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Cheetahs to India + best pics + Mara safari
I am deep within Rwanda’s stunning Akagera National Park on a journey of discovery; prepping for Ukuri – our upcoming partnership with African Parks. Ukuri means ‘truth’ or ‘authentic’ in the Kinyarwanda language spoken across Central and East Africa. Next stop is breathtaking Nyungwe National Park!
A huge thanks to those who have registered to be advised once we go live with Ukuri. It would appear that the appetite for reasonably priced responsible safaris is healthy. If you are hearing about this for the first time, please read my editorial of last week.
Two quotes resonated with me this past week; perhaps they do so for you?
- “Facts don’t care about your feelings” – Ben Shapiro
- “As scary as it gets it’s just turbulence” – Pink
Keep the passion
Simon Espley – CEO, Africa Geographic
TRAVEL DESK UPDATES:
MAASAI MARA MIGRATION SEASON – 7 days – From US$4,585pps
Experience the Great Wildebeest Migration in Kenya with this carefully crafted itinerary. Stay at Sentinel Mara Camp, perched on the high banks of the Mara River in a cool riverine forest, and explore Musiara Marsh and Paradise Plains – known for their excellent cat sightings.
ART ON SAFARI – 7 days – From ZAR60,150pps
Join this popular art safari in Big 5 Timbavati, Greater Kruger – and hone your skills with professional wildlife artist Alison Nicholls. Soak up the peace of the wild, create art on game drives, and enjoy a peaceful stay at Kambaku Safari Lodge. There are only three spaces left, so don’t hesitate to book!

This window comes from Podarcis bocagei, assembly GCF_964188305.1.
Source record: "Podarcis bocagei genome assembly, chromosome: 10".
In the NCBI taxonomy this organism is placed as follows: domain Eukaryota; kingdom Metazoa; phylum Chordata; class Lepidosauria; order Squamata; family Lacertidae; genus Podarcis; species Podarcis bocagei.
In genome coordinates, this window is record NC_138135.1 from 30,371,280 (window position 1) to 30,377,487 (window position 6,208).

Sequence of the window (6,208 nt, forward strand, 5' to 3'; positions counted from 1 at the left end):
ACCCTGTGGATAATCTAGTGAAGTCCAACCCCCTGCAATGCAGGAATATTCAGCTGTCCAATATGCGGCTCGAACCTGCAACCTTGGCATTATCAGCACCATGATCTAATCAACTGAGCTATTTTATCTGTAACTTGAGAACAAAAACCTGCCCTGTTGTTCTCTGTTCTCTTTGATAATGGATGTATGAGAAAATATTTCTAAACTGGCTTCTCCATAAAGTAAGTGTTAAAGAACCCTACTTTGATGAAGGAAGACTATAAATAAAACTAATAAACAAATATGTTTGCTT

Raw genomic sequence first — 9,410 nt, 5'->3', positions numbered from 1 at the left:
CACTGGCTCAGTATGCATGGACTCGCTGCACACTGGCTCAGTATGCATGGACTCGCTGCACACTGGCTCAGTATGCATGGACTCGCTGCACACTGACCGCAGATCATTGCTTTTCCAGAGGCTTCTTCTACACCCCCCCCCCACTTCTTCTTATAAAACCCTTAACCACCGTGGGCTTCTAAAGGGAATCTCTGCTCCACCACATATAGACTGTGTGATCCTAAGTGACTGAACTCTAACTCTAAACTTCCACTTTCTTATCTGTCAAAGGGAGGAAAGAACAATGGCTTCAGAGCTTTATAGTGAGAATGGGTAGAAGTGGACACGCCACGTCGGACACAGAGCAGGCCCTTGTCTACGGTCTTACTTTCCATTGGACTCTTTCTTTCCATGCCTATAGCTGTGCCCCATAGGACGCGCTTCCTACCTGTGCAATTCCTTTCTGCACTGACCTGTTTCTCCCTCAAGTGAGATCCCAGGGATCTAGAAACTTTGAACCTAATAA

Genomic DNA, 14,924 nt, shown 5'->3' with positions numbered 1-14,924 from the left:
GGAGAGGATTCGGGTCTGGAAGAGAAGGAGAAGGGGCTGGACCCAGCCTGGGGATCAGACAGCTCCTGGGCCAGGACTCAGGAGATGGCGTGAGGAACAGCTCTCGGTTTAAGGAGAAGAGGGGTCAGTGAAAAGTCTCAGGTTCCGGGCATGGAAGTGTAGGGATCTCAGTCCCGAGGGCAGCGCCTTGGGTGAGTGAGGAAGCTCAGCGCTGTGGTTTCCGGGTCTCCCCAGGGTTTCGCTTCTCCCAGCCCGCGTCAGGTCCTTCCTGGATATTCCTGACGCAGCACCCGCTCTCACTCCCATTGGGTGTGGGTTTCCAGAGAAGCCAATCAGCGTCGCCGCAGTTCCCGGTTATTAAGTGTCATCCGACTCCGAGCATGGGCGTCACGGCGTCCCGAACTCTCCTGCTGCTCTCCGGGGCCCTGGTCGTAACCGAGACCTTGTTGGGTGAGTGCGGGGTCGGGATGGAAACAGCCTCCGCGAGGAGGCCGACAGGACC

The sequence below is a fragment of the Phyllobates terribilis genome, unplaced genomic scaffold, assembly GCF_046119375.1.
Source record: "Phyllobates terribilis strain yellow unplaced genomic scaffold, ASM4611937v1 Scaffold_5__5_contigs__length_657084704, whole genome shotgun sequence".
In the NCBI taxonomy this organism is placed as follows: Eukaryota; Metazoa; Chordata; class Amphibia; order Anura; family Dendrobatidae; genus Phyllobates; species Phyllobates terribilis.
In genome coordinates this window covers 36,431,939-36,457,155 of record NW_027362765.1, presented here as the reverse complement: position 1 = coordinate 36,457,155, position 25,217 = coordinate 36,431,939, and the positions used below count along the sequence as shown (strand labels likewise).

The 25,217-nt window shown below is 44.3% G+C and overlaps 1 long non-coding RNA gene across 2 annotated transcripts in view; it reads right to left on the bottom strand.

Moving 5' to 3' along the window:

From our Editor – Taryn van Jaarsveld
This week I am quite taken with our action-packed Photographer of the Year gallery. There are some fantastic pics: from the image of an airborne hyena bursting out of the battle scene surrounding a giraffe kill (which reminds me of an Inferno-esque Renaissance painting) to various scenes of skirmishes and combat; from displays of showmanship to incredible captures of colour, depth and culture from the continent. See this week’s gallery below.
Our second story is a fascinating and poignant read. The reintroduction of cheetahs to India is dividing conservationists. A second group of southern African cheetahs has just made their journey across the world to Kuno National Park. Is this an ecologically unsound vanity project or a conservation victory for cheetahs, and for Indian ecosystems? Read more in our story.
Happy celebrating Africa!
Photographer of the Year 2023 entries for Week 3 are here! Enter for a chance to win your share of US$10,000 and a Botswana safari
CHEETAHS TO INDIA
Is the reintroduction of cheetah to India an ecologically unsound vanity project or a conservation win?
From our Scientific Editor – Jamie Paterson
Did you know that there are fewer than 12 Asiatic cheetahs (Acinonyx jubatus venaticus) left in the wild? This according to a statement from the Iranian Department of Environment at the start of 2022. A few days ago, the only cub in captivity died of kidney failure.
As I was sifting through the controversy surrounding the translocation of southern African cheetahs to India (which you can read about in our second story below), this fact struck me as unbearably sad. And it was so under-emphasised by the media attention surrounding Project Cheetah.
Asiatic cheetahs are now, for all intents and purposes, extinct – vanished from this planet with barely a ripple of concern. And those conservationists that dedicated their lives to protecting the last of them? Some of them languish in prison, and one has died, because their camera-trap monitoring techniques were decreed “spying” by the Iranian judicial system. Where was their outcry?
WATCH: Farmer Jennifer Cloete farms sheep and goats in the mountains of the Kamiesberg, South Africa. But the wetlands her livestock graze are vulnerable. With the help of Conservation South Africa, farmers like Jennifer are able to find alternative ways to access water when the wetlands need to recover (01:58). Click here to watch
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